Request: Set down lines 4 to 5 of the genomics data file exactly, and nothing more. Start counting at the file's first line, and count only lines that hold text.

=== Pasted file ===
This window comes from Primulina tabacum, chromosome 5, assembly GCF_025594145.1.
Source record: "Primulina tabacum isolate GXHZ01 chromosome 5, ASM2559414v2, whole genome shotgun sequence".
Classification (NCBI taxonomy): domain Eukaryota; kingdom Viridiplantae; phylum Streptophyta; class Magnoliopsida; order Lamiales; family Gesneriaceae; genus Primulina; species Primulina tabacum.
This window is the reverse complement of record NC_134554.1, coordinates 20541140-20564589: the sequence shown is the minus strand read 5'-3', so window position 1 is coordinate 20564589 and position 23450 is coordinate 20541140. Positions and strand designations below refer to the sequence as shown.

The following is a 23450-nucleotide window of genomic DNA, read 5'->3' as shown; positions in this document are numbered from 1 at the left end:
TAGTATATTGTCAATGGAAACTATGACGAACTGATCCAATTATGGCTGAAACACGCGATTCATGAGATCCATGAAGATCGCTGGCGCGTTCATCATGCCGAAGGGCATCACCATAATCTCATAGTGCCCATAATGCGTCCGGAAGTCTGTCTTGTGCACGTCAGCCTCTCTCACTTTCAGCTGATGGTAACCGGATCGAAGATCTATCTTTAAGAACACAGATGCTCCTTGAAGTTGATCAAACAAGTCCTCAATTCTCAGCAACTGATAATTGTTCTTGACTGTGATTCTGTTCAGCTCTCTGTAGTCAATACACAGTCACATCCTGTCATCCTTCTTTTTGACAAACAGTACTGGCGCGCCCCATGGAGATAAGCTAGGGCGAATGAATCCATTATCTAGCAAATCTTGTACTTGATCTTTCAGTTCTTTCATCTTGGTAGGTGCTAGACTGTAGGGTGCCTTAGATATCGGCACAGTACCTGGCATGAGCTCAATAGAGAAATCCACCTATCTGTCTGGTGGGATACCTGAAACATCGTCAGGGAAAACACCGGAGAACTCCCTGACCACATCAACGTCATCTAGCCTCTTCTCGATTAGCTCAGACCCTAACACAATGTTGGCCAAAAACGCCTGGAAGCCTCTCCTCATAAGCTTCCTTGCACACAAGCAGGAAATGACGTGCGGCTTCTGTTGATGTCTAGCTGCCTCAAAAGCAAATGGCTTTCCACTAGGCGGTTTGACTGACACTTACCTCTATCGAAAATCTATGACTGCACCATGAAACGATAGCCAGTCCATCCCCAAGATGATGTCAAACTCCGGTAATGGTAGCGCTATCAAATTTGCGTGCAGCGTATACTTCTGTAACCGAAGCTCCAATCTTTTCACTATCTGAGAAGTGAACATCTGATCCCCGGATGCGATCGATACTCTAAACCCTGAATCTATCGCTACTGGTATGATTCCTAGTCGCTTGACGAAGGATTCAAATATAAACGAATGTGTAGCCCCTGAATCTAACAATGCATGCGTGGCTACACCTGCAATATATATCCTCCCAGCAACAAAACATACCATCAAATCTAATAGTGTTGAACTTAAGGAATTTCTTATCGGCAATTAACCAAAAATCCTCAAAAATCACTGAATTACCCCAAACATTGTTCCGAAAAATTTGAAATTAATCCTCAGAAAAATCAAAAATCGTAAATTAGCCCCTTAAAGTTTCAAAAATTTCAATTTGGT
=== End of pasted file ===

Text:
This window is the reverse complement of record NC_134554.1, coordinates 20541140-20564589: the sequence shown is the minus strand read 5'-3', so window position 1 is coordinate 20564589 and position 23450 is coordinate 20541140. Positions and strand designations below refer to the sequence as shown.

The following is a 23450-nucleotide window of genomic DNA, read 5'->3' as shown; positions in this document are numbered from 1 at the left end: